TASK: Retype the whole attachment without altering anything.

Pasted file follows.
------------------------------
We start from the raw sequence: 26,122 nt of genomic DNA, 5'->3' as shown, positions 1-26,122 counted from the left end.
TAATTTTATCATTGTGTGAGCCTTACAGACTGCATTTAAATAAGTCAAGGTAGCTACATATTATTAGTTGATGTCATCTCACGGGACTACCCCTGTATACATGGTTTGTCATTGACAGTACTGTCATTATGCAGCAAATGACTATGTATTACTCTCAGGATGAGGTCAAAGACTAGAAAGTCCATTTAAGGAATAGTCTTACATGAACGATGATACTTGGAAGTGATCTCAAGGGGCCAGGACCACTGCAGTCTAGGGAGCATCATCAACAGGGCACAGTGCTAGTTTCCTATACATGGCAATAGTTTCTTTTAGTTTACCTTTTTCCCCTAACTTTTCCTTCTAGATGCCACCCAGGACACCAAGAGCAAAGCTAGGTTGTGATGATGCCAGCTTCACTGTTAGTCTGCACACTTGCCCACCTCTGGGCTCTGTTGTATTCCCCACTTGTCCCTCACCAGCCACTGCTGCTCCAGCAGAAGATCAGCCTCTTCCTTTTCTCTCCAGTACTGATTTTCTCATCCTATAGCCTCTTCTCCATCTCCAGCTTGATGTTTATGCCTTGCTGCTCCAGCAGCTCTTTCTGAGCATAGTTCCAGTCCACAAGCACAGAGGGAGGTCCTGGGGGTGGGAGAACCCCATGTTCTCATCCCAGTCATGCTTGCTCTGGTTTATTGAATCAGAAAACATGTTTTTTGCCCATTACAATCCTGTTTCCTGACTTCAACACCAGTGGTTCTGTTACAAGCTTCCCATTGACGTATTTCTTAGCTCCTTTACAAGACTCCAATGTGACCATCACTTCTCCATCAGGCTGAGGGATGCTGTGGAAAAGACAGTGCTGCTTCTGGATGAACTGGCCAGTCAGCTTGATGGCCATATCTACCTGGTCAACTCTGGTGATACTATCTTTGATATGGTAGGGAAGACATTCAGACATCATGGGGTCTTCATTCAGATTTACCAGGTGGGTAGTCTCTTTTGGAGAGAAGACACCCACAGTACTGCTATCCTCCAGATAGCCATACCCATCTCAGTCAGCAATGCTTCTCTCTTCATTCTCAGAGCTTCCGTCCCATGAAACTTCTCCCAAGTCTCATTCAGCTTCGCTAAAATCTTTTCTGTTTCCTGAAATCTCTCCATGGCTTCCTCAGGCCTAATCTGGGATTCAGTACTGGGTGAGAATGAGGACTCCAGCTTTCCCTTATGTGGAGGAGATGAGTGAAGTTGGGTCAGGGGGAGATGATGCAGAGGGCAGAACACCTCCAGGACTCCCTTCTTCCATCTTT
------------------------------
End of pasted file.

We start from the raw sequence: 26,122 nt of genomic DNA, 5'->3' as shown, positions 1-26,122 counted from the left end.
TAATTTTATCATTGTGTGAGCCTTACAGACTGCATTTAAATAAGTCAAGGTAGCTACATATTATTAGTTGATGTCATCTCACGGGACTACCCCTGTATACATGGTTTGTCATTGACAGTACTGTCATTATGCAGCAAATGACTATGTATTACTCTCAGGATGAGGTCAAAGACTAGAAAGTCCATTTAAGGAATAGTCTTACATGAACGATGATACTTGGAAGTGATCTCAAGGGGCCAGGACCACTGCAGTCTAGGGAGCATCATCAACAGGGCACAGTGCTAGTTTCCTATACATGGCAATAGTTTCTTTTAGTTTACCTTTTTCCCCTAACTTTTCCTTCTAGATGCCACCCAGGACACCAAGAGCAAAGCTAGGTTGTGATGATGCCAGCTTCACTGTTAGTCTGCACACTTGCCCACCTCTGGGCTCTGTTGTATTCCCCACTTGTCCCTCACCAGCCACTGCTGCTCCAGCAGAAGATCAGCCTCTTCCTTTTCTCTCCAGTACTGATTTTCTCATCCTATAGCCTCTTCTCCATCTCCAGCTTGATGTTTATGCCTTGCTGCTCCAGCAGCTCTTTCTGAGCATAGTTCCAGTCCACAAGCACAGAGGGAGGTCCTGGGGGTGGGAGAACCCCATGTTCTCATCCCAGTCATGCTTGCTCTGGTTTATTGAATCAGAAAACATGTTTTTTGCCCATTACAATCCTGTTTCCTGACTTCAACACCAGTGGTTCTGTTACAAGCTTCCCATTGACGTATTTCTTAGCTCCTTTACAAGACTCCAATGTGACCATCACTTCTCCATCAGGCTGAGGGATGCTGTGGAAAAGACAGTGCTGCTTCTGGATGAACTGGCCAGTCAGCTTGATGGCCATATCTACCTGGTCAACTCTGGTGATACTATCTTTGATATGGTAGGGAAGACATTCAGACATCATGGGGTCTTCATTCAGATTTACCAGGTGGGTAGTCTCTTTTGGAGAGAAGACACCCACAGTACTGCTATCCTCCAGATAGCCATACCCATCTCAGTCAGCAATGCTTCTCTCTTCATTCTCAGAGCTTCCGTCCCATGAAACTTCTCCCAAGTCTCATTCAGCTTCGCTAAAATCTTTTCTGTTTCCTGAAATCTCTCCATGGCTTCCTCAGGCCTAATCTGGGATTCAGTACTGGGTGAGAATGAGGACTCCAGCTTTCCCTTATGTGGAGGAGATGAGTGAAGTTGGGTCAGGGGGAGATGATGCAGAGGGCAGAACACCTCCAGGACTCCCTTCTTCCATCTTT